By Michael Mercer, Ph.D.
Hiring and HR managers and recruiters sometimes brag about how cheaply they hire employees. In fact, the national HR association, SHRM, even collects cost-per-hire data.
What a waste!
- does not measure financial benefit or loss from employees you hire
Reason: What counts most in hiring is your return-on-investment (ROI) or cost-benefit ratio when you hire an employee.
1ST EXAMPLE of STUPID COST-PER HIRE - for HIRING SALES REPS
[Note: I omit financial signs, because some e-mail programs block them. But, you know what these
- your cost-per-hire to hire one Sales Rep is 5,000
- that Sales Rep's productivity results in sales of 1-Million/year for your company
But, let's say you hire a second Sales Rep
+ with cost-per-hire of 10,000 - that cost twice as much as the first Sales Rep
+ and this 'more expensive' Sales Rep produces sales of 2-Million/year
Glorious financial result: You spent 5,000 more cost-per-hire, and you made a lot more sales. You produced a vastly bigger ROI.
Question: Was that extra 5,000 more than worth it?
Every executive I ever worked with or consulted to would feel that 5,000 extra cost-per-hire is 100% fine,
because it is financially beneficial. You produced a vastly bigger ROI.
2ND EXAMPLE of STUPID COST-PER-HIRE - for "BLUE-COLLAR" EMPLOYEE
Let's say you hire people for "blue-collar" jobs, perhaps in manufacturing or distribution.
Some managers and recruiters brag about their 2,000 cost-per-hire for "blue-collar" employees.
Imagine if you spend 2,000 to hire a "blue-collar" employee. And that employee is a troublemaker who causes detrimental financial detrimental results, such as:
- low productivity
- mistakes and waste
- substance abuse on-the-job
- lousy work ethic
- disruptive to co-workers or customers
Sum = That employee you hired for 2,000 cost-per-hire created expensive problems.
Now, imagine you hire a different "blue-collar" employee at a 4,000 cost-per-hire. That cost two times as much as the troublemaker you hired for 2,000. But, if this 4,000 employee is highly productive, low-turnover, and a pleasure for everyone to work with, you hired a financial winner.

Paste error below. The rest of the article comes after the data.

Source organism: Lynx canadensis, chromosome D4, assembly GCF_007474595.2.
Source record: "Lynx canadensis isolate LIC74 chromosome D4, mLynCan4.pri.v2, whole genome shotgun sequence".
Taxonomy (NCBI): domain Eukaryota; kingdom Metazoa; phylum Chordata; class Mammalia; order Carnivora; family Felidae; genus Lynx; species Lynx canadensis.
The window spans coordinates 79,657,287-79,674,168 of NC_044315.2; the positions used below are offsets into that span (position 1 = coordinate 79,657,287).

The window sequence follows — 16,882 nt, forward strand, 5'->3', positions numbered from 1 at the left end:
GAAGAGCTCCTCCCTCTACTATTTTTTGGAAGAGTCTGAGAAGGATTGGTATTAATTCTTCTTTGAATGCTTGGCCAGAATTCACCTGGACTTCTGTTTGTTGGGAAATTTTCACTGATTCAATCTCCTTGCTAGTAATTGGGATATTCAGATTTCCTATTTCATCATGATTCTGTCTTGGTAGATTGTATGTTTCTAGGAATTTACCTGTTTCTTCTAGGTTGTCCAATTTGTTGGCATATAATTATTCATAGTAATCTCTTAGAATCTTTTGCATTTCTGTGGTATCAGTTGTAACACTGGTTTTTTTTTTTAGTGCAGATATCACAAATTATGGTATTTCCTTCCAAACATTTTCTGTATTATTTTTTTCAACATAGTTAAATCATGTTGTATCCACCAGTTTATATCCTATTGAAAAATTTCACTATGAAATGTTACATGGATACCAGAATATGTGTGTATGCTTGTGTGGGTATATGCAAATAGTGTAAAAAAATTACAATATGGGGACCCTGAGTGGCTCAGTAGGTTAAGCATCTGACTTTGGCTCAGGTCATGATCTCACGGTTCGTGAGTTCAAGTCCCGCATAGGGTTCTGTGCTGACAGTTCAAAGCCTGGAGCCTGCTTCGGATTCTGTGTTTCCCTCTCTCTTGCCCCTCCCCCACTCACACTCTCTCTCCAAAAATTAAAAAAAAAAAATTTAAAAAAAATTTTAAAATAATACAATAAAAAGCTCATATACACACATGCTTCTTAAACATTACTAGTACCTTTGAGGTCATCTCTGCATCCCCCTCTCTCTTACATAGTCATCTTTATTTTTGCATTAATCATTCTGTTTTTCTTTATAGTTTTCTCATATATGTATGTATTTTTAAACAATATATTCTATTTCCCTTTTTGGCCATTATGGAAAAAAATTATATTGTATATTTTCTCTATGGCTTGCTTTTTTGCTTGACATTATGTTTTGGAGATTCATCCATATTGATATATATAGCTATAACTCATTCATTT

Question: Wasn't that worth the more expensive cost-per-hire? It certainly proved financially worth it.
OTHER EXAMPLES of STUPID COST-PER-HIRE
You can imagine many examples where a cheap cost-per-hire ends up costing your company a lot more than a more expensive cost-per-hire.
So, the next time a manager or recruiter brags about cheap cost-per-hire, look that person in the eye, and ask this question: "How much did that employee increase or decrease our financial ROI?"
If the manager or recruiter cannot answer your ROI question, then you should explain ROI or cost-benefit analysis. Teach them the difference between cost-per-hire and profit-improvement.
If they still fail to realize their job requires hiring employees who improve your company's bottom line, you may consider "de-employing" that them.
Then, you can hire a new manager recruiter who knows their goal is to hire employees who help you improve profits and productivity.
SUMMARY - HIRE THE BEST to GROW YOUR BUSINESS
Only employ people who help you grow your business.
The ROI of highly productive employees is worth almost any cost-per-hire.